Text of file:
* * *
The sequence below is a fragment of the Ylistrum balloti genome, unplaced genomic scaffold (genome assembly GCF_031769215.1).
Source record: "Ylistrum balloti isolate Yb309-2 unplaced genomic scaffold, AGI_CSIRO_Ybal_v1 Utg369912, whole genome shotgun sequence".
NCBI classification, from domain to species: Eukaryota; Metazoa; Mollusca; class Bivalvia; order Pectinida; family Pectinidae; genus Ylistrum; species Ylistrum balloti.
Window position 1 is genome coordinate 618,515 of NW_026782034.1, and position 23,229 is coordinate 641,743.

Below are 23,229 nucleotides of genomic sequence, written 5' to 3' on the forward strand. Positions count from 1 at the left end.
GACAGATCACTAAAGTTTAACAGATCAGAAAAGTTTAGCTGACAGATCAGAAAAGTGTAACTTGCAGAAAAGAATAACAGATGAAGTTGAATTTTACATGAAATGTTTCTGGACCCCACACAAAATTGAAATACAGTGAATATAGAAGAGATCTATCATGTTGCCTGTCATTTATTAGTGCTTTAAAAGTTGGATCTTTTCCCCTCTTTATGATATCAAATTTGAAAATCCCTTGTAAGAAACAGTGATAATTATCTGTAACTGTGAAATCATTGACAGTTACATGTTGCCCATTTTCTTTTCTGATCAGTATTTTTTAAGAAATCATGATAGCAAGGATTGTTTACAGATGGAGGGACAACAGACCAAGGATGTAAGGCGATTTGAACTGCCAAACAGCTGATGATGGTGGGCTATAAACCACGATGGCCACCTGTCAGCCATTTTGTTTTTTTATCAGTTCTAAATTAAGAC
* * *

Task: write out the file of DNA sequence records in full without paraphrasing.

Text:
The sequence below is a fragment of the Ylistrum balloti genome, unplaced genomic scaffold (genome assembly GCF_031769215.1).
Source record: "Ylistrum balloti isolate Yb309-2 unplaced genomic scaffold, AGI_CSIRO_Ybal_v1 Utg369912, whole genome shotgun sequence".
NCBI classification, from domain to species: Eukaryota; Metazoa; Mollusca; class Bivalvia; order Pectinida; family Pectinidae; genus Ylistrum; species Ylistrum balloti.
Window position 1 is genome coordinate 618,515 of NW_026782034.1, and position 23,229 is coordinate 641,743.

Below are 23,229 nucleotides of genomic sequence, written 5' to 3' on the forward strand. Positions count from 1 at the left end.
GACAGATCACTAAAGTTTAACAGATCAGAAAAGTTTAGCTGACAGATCAGAAAAGTGTAACTTGCAGAAAAGAATAACAGATGAAGTTGAATTTTACATGAAATGTTTCTGGACCCCACACAAAATTGAAATACAGTGAATATAGAAGAGATCTATCATGTTGCCTGTCATTTATTAGTGCTTTAAAAGTTGGATCTTTTCCCCTCTTTATGATATCAAATTTGAAAATCCCTTGTAAGAAACAGTGATAATTATCTGTAACTGTGAAATCATTGACAGTTACATGTTGCCCATTTTCTTTTCTGATCAGTATTTTTTAAGAAATCATGATAGCAAGGATTGTTTACAGATGGAGGGACAACAGACCAAGGATGTAAGGCGATTTGAACTGCCAAACAGCTGATGATGGTGGGCTATAAACCACGATGGCCACCTGTCAGCCATTTTGTTTTTTTATCAGTTCTAAATTAAGAC